Taking prescribed blood pressure medicine (antihypertensive medication) is a relatively low-commitment way for people with hypertension to reduce health risks that can include cardiovascular damage, stroke and premature death. Yet around half of people prescribed antihypertensive medication don’t have their high blood pressure controlled within recommended levels.
Part of the problem is that they aren’t taking medication as prescribed. With an estimated 100 million U.S. adults having high blood pressure—and the number rising—failure to take recommended medicine creates an avoidable public health issue.
The problem is more pronounced among people under age 65, according to recent research led by Gabriel Tajeu, assistant professor of Health Services Administration and Policy, and published in Hypertension. His group’s study of prescription refills by more than 370,000 commercially insured patients under 65 found that 23.5 percent of those who were supposed to be taking antihypertensive medication discontinued use of the drugs within the first 270 days. The refill data served as a proxy for determining whether people were using the prescribed medicine.
Of those who continued, 40.2 percent had low adherence, taking prescribed dosages less than 80 percent of the time. In all, for the year 2014, a total of 54.2 percent of the under-65 population examined engaged in suboptimal medication-taking, whether by not using medicine as much as prescribed or by simply quitting its use. Prior research using Medicare data to look at the use of anti-hypertensive medication by people 65 and older has shown better compliance, though adherence is still far from perfect.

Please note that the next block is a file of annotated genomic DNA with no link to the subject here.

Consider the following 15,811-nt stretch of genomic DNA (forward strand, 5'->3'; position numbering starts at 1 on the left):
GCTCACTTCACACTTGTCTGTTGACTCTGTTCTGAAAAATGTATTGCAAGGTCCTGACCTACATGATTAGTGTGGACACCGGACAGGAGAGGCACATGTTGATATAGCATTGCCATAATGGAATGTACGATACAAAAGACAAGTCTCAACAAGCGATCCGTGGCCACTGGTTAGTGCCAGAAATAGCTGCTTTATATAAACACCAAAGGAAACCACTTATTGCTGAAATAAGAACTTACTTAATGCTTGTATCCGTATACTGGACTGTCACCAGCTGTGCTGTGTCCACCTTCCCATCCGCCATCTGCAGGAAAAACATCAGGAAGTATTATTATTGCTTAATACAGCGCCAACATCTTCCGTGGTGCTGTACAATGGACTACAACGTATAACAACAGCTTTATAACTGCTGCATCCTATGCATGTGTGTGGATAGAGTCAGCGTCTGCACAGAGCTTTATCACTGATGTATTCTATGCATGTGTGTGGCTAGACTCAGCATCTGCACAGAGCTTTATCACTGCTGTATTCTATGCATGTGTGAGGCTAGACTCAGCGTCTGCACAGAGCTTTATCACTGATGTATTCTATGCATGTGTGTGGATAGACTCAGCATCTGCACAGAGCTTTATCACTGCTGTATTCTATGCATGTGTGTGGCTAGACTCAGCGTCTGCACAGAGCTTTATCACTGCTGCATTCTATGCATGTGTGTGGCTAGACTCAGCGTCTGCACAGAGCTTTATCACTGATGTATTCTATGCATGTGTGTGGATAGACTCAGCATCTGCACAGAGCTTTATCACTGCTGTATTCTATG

Why are so many people not taking their blood pressure medication?
”Hypertension is largely an asymptomatic disease,” says Tajeu. “You don’t necessarily feel better when you take your antihypertensive medication. In some cases, you feel worse. For younger populations, there’s literature that suggests they don’t want to admit they have a chronic disease that they have to manage for the rest of their lives.”
For those diagnosed earlier, getting a jump on controlling high blood pressure is a serious health matter. Years of exposure to elevated blood pressure can have cumulative effects.
“Blood flow is a physical action. Your vessels are being slammed by waves of blood every time your heart pumps,” Tajeu says. “That’s why the younger population is important. Somebody may have blood pressure that is a bit high, but they have been exposed to it for 10, 20 years, causing a lot of damage to their vascular system.”
Though the findings of widespread noncompliance with doctors’ orders are discouraging, the study indicated possible avenues for improvement, Tajeu says. The type of drug prescribed made a difference. Of patients examined in the study, those prescribed angiotensin-converting enzyme (ACE) inhibitors or angiotensin receptor blockers (ARBs) were less likely to discontinue medications. That’s likely because those have fewer side effects than diuretics, the typical first-line therapy. However, these drugs also are more expensive. Patients with hypertension prescribed a multiclass regimen (more than one drug) also were less likely to have non-adherence, possibly because dosages of each drug are lower, resulting in lowered side effects.
“This paper may add to the weight of using those more expensive drugs as first-line therapy, but we can’t make any clinical recommendations,” Tajeu says.
The study also found that 90-day prescriptions and mail-order prescriptions improved non-adherence numbers. “The thought there is that you make it easier to obtain the medications and lower the burden on patients to need to get to the pharmacy,” Tajeu says.